A nod to discovery and adventureEat This! Thursday, August 18th, 2016
“Butch” apologized for being late. “I overslept,” he explained.
I didn’t mind. He was only fashionably late and I was sitting at the wood slab bar sipping an Orderville India Pale Ale (IPA) ($7) while soaking in the ambience of One Door North. The high-ceilinged space, with a nod to discovery and adventure, has an outdoorsy “industrial lite” vibe: exposed brick walls, canvas tents shielding tables along one side, large windows opening to the street, grey and tan accents. Butch joined me at the bar and ordered A Beer Named Sue ($6).
The light-bodied IPA, 6.8 percent alcohol by volume (ABV), is a bright golden pour with apricot and peach on the nose, caramel and lemon zest on the palate and a spicy lingering finish. The clear amber medium-bodied Common Ale, 5.5 percent ABV, is minty and woodsy with a deep malty flavor.
The menu focuses on salads, small plates, pizza and traditional entrées prepared with fresh locally sourced ingredients. We began with Butter Leaf Lettuce Salad ($12) and Housemade Sliders ($12). The salad is a wonderful combination of textures and flavors – lightly bitter greens are tossed with earthy heirloom beets, pickled shallots and sweet mandarin orange segments, dressed in a delicate fennel vinaigrette. Bites of smooth tangy farmer’s cheese complete the presentation. The “chef’s whimsy” sliders are thick slices of green tomato dusted with panko crumbs and fried to a golden brown crunchiness topped by an untidy egg salad made with mustard, mayonnaise, capers and minced tarragon. Tasty, yes, but I’m not certain the plate fully realized the chef’s whimsical vision.
Butch switched to a Grapefruit Solis Double IPA ($7) and I ordered a glass of 2013 Cultivar Cabernet Sauvignon ($13) to complement our entrées. Mike Hess’ IPA, 7.5 percent ABV, is chockablock with real grapefruit zest for a dry, crisp and refreshing pour with lots of citrus and subtle malts. Deeply satisfying. The lush heavy-bodied wine is redolent with ripe dark fruits, and features dusty notes of elegant oak and vanilla on the finish. Sturdy tannins stand up well for a thoroughly engaging pour.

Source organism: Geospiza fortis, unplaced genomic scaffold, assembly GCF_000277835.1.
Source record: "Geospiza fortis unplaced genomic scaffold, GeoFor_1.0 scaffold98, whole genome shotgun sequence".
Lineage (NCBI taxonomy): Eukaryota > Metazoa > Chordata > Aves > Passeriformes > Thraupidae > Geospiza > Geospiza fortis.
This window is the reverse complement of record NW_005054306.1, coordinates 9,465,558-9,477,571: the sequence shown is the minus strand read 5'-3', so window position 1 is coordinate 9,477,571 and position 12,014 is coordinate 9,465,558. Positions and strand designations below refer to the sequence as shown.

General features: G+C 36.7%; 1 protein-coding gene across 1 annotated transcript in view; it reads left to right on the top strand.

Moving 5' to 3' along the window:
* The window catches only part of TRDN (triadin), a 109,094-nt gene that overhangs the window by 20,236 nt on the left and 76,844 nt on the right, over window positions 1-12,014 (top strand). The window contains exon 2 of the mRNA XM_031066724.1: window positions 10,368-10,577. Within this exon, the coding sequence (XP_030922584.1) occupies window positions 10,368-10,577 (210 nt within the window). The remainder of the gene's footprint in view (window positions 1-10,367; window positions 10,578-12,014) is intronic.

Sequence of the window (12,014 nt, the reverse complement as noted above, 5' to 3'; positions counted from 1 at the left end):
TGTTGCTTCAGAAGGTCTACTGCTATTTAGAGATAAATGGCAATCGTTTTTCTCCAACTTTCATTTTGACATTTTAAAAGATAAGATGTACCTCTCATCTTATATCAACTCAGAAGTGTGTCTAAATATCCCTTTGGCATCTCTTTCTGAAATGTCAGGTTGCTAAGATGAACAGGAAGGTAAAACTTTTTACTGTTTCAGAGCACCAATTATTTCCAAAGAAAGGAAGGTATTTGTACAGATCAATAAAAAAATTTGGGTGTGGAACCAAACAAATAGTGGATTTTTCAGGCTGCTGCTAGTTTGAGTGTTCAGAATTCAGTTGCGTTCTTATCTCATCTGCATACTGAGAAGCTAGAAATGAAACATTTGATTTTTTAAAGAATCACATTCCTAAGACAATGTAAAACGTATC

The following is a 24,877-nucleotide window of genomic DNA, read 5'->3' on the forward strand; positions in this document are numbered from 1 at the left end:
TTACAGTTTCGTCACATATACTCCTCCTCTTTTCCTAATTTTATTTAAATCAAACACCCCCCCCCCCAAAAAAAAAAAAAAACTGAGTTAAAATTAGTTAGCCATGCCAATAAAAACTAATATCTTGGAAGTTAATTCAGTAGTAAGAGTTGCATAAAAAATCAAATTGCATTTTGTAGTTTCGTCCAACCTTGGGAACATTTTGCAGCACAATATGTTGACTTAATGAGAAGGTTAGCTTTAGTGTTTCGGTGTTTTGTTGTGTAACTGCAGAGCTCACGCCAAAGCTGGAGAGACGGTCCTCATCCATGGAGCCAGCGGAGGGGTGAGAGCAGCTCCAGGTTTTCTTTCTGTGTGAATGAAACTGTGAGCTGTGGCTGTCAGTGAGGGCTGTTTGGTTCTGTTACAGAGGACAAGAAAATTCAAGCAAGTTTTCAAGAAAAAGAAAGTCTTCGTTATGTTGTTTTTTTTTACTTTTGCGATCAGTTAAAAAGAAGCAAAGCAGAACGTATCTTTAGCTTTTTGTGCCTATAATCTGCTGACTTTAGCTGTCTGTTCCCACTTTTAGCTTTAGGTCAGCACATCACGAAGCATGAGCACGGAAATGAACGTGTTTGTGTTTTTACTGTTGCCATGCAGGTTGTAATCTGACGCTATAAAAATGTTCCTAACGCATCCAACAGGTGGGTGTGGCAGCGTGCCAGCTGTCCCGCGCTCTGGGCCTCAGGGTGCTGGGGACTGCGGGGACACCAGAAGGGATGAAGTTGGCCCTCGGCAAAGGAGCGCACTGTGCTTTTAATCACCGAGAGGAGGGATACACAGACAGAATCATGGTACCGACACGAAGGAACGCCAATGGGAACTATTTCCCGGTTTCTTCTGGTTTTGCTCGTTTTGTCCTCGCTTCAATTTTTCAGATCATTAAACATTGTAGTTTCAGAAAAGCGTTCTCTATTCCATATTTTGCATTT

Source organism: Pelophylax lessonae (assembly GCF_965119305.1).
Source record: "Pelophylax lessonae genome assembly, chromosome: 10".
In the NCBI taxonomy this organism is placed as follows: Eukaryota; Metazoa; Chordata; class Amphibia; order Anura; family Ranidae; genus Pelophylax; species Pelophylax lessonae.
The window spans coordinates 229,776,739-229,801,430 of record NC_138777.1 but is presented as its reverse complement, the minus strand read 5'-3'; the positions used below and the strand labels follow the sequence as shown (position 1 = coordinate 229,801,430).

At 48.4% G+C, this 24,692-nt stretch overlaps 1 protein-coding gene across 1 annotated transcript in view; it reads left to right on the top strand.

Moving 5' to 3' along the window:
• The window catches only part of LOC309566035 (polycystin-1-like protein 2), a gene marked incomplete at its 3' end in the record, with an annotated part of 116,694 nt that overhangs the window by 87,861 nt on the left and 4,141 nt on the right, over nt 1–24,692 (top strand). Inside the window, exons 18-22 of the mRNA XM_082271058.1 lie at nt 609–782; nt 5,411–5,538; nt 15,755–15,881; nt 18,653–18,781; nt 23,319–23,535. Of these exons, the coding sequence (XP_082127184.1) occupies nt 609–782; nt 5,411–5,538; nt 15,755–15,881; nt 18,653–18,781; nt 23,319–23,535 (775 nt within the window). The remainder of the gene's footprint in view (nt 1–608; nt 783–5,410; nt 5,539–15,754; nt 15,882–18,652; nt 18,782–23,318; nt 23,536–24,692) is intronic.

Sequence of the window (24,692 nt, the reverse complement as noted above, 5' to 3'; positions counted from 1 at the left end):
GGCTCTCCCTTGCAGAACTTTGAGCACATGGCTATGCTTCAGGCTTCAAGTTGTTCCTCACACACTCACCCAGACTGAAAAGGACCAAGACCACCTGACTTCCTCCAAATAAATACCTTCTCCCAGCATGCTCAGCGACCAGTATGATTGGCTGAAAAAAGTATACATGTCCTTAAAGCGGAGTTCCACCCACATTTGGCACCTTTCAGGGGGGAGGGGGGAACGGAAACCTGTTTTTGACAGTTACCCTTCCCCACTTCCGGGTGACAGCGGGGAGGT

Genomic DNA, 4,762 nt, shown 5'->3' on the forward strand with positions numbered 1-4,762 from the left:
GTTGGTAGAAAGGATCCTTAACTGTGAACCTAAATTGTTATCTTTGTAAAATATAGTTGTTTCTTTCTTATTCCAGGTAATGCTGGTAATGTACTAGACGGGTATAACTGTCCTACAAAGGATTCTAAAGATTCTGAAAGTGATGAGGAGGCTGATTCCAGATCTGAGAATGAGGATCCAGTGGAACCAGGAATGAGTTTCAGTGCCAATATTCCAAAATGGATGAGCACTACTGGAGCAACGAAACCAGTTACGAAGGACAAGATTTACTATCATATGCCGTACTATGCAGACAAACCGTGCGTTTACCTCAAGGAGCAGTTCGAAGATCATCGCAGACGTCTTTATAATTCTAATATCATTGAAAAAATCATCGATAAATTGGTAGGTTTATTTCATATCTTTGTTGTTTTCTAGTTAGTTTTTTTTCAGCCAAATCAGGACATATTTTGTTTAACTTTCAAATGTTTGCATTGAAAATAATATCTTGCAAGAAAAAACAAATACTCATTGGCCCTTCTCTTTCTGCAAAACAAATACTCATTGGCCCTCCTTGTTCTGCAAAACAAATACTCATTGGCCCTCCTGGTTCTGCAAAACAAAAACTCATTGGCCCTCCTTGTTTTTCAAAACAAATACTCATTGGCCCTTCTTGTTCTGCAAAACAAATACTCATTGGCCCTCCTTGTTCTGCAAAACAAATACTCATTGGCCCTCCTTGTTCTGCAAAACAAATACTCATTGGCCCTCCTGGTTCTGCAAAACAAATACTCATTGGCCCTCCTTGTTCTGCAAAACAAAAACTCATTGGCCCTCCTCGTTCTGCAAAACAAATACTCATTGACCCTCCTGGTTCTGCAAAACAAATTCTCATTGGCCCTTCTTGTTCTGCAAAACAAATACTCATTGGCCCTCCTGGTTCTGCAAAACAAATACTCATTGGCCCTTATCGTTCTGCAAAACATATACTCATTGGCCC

The pan seared Halibut ($24) is a 10 oz. portion of perfectly prepared flakey opaque fish, topped by a sauce vierge of chopped cherry tomatoes, olive oil, lemon juice and basil, served with a heavenly sweet corn and white bean succotash. Plate-licking good. The succulent medium-rare Aspen Ridge Flat Iron Steak ($24), with a good smokey sear, is topped by a green garlic salsa verde – like a pesto made with tarragon and anchovy paste, and served with grilled asparagus spears and fluffy mashed potatoes. A rib-sticking dish with a pronounced presence of black pepper in the profile.
Greg, our well-versed cute-as-a-button server, tempted us with desserts: a chocolate chip cookie ice cream sandwich, or a fruit cobbler served with vanilla ice cream or a decadent S’mores Bar with toasted marshmallows and graham cracker crust ($9 each). Butch and I resisted the temptation however, truth is we hadn’t saved room, and paid our bill.
Executive Chef and co-owner Fred Piehl helms the kitchens of sister restaurants One Door North and The Smoking Goat. His farm-to-table ethic and Le Cordon Bleu Paris training guarantees guests will have a praise-worthy and memorable dining experience. One Door North has been open a few short months, but has already burnished North Park’s foodie credentials. Eat this, hungry readers. You’ll be glad you did.
One Door North
3422 30th Street
Mon.-Sun. 5-10 p.m.
Fri., Sat. 5-11 p.m.
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